Nowadays, we are blessed with all sorts of accessible meal prep services. Some of them require you to cook the food, some just to heat it up. There are even some meal replacement options that just require the addition of hot water and still boast a good helping of protein, vitamins and minerals.
In an ideal world we’d all have enough time to prepare food for the week on a Sunday, pop it in Tupperware and shove it in the freezer for the following week and beyond. Life happens, though, and when you’re mentally exhausted, just the effort required to think about buying ingredients and cooking is too much. So, for a short time, use the modern meal options that we now have available. They may cost a little more than buying all the ingredients and making the food yourself, but they cost less than falling ill for weeks and having to take time off work. Many of them have incredibly generous introductory offers that you can use.
I also recommend having things like protein bars or fruit that doesn’t require any preparation around you at all times (think apples not mango). If you’re in a bind then they can tide you over and require absolutely zero thought or preparation. This solution isn’t perfect, and it’s not something I’d advocate for long term. But when you are clinging on by a thread these options can be a blessing.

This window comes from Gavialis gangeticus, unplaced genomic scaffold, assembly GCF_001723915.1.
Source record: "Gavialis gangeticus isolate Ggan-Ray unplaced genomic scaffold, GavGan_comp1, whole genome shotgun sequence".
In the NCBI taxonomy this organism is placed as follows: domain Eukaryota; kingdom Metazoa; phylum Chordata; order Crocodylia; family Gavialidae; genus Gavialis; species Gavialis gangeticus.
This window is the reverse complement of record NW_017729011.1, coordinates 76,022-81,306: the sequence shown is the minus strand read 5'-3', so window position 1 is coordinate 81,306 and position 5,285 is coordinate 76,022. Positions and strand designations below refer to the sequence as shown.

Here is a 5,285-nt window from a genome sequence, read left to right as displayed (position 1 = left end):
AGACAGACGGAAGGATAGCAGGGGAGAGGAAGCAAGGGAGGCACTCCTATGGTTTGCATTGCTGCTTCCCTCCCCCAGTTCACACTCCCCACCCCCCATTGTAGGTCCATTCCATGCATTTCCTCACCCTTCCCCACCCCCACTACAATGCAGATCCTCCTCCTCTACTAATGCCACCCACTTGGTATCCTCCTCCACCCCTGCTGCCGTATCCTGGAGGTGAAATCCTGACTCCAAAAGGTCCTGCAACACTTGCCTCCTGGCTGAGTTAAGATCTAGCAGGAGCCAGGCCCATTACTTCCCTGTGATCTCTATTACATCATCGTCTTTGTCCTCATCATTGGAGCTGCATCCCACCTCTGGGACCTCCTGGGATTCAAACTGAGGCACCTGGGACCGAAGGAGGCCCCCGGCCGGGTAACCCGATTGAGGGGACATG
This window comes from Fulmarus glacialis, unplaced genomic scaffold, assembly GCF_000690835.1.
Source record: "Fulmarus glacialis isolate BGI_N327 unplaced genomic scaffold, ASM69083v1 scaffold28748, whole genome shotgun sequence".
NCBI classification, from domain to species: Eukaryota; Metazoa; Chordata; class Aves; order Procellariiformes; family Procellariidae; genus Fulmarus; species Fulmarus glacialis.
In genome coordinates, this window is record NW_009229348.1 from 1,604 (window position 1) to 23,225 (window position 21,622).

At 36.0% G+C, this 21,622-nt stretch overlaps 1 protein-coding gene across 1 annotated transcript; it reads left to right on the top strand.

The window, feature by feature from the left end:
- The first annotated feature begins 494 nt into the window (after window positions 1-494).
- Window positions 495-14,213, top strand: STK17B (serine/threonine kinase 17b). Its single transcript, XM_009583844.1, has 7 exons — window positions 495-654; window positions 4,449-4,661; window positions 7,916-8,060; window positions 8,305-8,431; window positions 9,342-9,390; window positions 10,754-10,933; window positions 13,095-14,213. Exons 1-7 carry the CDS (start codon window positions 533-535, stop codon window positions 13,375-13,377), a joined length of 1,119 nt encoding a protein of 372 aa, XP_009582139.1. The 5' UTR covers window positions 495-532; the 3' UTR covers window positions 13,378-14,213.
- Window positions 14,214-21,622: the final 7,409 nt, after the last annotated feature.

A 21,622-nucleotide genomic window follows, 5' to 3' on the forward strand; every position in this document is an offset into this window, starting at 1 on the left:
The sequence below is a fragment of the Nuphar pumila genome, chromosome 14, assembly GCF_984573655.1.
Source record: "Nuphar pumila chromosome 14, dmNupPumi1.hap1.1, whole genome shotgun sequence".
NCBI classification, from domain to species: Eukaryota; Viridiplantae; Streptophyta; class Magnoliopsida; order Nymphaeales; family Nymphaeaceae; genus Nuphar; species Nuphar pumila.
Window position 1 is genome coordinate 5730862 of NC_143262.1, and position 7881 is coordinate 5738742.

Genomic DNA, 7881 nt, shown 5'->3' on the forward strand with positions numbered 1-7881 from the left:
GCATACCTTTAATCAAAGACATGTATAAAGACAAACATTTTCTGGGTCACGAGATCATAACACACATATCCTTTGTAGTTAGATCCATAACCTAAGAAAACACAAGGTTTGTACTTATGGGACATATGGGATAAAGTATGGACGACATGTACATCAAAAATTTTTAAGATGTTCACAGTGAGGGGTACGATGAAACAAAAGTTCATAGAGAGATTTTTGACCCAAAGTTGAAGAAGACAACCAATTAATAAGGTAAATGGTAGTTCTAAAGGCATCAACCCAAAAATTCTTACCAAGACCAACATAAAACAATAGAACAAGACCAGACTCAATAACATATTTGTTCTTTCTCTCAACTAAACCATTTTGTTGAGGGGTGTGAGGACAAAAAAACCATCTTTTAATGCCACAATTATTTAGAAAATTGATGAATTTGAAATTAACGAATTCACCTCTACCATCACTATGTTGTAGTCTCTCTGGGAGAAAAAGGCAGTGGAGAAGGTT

My final hack is to take a look at all of the noisy activities in your life that you don’t enjoy doing and see what you can delegate to other people. In order for me to function at my absolute best, I made the decision a long time ago to hire help in my house. I have a cleaner, a gardener, laundry assistance and occasionally call in a decluttering company to sort out things for me. Do those things cost money? Yes, they absolutely do. But in the same way that we advise our clients of the value in our fees as accountants instead of trying to do their accounts themselves, I see the value in paying other professionals to do the things I am not good at or don’t enjoy doing. In employing other professionals to handle those tasks, I have bought myself back valuable time, and no longer have to carry the mental and physical load of doing housework.
Ultimately, you don’t want to get to the stage where you’re so burned out that you are struggling. Burnout is not a badge of honour. Sometimes it can sneak up on us though, and when it does, having a few easily deployable strategies up your sleeve may save you from the worst of it.